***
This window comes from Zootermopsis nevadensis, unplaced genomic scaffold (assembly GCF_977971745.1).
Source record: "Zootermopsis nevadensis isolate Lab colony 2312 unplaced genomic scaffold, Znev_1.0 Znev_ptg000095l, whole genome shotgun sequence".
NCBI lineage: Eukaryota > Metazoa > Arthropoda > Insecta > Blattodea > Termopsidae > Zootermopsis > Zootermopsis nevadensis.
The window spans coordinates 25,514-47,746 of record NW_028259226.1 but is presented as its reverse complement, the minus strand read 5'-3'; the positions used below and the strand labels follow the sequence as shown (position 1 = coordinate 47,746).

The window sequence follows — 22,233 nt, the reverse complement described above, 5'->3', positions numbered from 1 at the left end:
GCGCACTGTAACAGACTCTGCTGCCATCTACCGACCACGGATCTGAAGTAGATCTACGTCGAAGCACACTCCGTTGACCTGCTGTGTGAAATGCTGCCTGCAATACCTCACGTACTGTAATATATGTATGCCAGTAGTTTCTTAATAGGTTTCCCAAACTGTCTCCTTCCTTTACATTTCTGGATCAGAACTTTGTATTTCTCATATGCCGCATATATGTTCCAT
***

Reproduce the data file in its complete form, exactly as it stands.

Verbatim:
This window comes from Zootermopsis nevadensis, unplaced genomic scaffold (assembly GCF_977971745.1).
Source record: "Zootermopsis nevadensis isolate Lab colony 2312 unplaced genomic scaffold, Znev_1.0 Znev_ptg000095l, whole genome shotgun sequence".
NCBI lineage: Eukaryota > Metazoa > Arthropoda > Insecta > Blattodea > Termopsidae > Zootermopsis > Zootermopsis nevadensis.
The window spans coordinates 25,514-47,746 of record NW_028259226.1 but is presented as its reverse complement, the minus strand read 5'-3'; the positions used below and the strand labels follow the sequence as shown (position 1 = coordinate 47,746).

The window sequence follows — 22,233 nt, the reverse complement described above, 5'->3', positions numbered from 1 at the left end:
GCGCACTGTAACAGACTCTGCTGCCATCTACCGACCACGGATCTGAAGTAGATCTACGTCGAAGCACACTCCGTTGACCTGCTGTGTGAAATGCTGCCTGCAATACCTCACGTACTGTAATATATGTATGCCAGTAGTTTCTTAATAGGTTTCCCAAACTGTCTCCTTCCTTTACATTTCTGGATCAGAACTTTGTATTTCTCATATGCCGCATATATGTTCCAT